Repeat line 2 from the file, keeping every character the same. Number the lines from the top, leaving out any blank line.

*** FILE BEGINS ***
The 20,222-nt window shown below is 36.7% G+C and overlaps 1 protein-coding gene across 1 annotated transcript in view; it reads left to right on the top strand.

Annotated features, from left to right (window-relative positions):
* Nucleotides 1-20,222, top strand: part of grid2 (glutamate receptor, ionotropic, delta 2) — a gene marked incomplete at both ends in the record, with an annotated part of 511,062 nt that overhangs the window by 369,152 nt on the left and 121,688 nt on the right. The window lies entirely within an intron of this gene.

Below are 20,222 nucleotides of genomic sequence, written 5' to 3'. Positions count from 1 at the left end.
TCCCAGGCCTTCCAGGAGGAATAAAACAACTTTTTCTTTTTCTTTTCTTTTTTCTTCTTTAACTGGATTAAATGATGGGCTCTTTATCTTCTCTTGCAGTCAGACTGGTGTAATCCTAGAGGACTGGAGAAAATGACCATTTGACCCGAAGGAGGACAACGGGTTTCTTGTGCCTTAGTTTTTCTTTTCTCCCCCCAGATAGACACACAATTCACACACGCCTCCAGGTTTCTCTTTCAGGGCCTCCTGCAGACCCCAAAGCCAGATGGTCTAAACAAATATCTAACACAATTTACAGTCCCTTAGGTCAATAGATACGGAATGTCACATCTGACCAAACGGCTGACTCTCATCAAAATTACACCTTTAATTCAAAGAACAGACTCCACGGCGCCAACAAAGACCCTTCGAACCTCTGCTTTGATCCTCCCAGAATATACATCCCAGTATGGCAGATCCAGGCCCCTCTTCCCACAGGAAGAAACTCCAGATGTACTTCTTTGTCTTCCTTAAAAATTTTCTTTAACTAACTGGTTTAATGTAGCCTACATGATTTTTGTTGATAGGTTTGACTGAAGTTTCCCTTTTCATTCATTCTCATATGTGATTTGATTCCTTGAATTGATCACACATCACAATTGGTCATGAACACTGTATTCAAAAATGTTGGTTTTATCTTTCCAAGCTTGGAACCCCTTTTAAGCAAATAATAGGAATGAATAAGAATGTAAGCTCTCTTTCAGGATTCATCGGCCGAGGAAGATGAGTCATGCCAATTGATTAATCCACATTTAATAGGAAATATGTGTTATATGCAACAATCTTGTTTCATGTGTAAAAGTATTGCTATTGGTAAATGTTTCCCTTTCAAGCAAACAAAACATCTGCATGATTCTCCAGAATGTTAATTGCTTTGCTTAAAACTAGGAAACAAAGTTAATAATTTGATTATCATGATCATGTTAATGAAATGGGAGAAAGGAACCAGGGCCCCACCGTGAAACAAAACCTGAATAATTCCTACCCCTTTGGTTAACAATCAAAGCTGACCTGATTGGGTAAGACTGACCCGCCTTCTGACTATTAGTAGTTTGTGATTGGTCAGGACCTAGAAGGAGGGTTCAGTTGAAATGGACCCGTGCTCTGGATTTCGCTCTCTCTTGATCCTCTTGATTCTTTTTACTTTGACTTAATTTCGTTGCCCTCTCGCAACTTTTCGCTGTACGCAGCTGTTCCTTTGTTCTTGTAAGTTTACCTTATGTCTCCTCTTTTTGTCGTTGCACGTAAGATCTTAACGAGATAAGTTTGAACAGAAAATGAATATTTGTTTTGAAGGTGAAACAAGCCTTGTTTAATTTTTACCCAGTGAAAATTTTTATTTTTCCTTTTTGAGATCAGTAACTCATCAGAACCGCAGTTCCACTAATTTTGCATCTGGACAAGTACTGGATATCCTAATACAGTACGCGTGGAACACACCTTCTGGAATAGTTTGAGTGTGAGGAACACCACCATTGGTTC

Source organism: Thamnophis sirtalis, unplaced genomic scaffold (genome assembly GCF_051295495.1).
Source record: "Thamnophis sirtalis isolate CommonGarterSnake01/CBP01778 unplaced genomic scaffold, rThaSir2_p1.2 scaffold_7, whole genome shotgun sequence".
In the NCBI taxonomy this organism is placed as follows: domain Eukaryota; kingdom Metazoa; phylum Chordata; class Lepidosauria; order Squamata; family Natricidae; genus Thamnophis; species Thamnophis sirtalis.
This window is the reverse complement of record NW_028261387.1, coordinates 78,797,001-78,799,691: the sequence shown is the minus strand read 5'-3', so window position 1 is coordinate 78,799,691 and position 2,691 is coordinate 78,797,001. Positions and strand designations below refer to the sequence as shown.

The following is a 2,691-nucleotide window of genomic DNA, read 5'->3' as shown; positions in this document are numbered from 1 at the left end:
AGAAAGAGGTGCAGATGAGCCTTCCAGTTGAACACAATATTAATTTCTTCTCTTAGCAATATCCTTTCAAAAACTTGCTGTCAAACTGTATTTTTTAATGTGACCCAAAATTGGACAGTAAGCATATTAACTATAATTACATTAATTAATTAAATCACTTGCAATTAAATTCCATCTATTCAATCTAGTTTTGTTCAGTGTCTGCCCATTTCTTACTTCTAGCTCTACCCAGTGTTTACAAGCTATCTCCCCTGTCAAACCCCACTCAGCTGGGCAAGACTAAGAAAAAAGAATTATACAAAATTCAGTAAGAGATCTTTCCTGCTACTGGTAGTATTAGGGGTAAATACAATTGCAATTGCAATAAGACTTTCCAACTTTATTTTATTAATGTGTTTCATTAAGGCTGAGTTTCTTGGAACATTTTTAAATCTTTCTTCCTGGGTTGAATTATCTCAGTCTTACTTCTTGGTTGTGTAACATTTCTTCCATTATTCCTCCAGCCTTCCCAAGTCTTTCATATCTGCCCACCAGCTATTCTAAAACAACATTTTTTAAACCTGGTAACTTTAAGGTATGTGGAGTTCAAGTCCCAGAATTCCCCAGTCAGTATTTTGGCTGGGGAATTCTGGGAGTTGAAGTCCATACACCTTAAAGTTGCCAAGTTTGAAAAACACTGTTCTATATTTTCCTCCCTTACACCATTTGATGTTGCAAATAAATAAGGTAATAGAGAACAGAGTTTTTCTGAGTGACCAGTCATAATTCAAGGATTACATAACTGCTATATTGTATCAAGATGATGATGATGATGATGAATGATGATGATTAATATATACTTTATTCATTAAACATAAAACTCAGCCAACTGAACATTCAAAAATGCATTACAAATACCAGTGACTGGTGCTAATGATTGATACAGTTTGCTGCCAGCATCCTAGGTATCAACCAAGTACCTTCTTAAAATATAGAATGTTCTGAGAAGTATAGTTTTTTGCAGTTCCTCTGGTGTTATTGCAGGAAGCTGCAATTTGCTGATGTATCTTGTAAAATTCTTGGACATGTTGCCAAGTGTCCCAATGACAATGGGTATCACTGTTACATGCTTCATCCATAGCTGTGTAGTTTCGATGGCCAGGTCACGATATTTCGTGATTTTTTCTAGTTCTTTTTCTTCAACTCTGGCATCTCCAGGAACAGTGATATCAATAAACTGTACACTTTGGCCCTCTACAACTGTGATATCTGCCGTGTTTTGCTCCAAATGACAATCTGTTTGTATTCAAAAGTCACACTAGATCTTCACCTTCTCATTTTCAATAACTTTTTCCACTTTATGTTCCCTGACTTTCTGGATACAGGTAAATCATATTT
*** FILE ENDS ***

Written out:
Annotated features, from left to right (window-relative positions):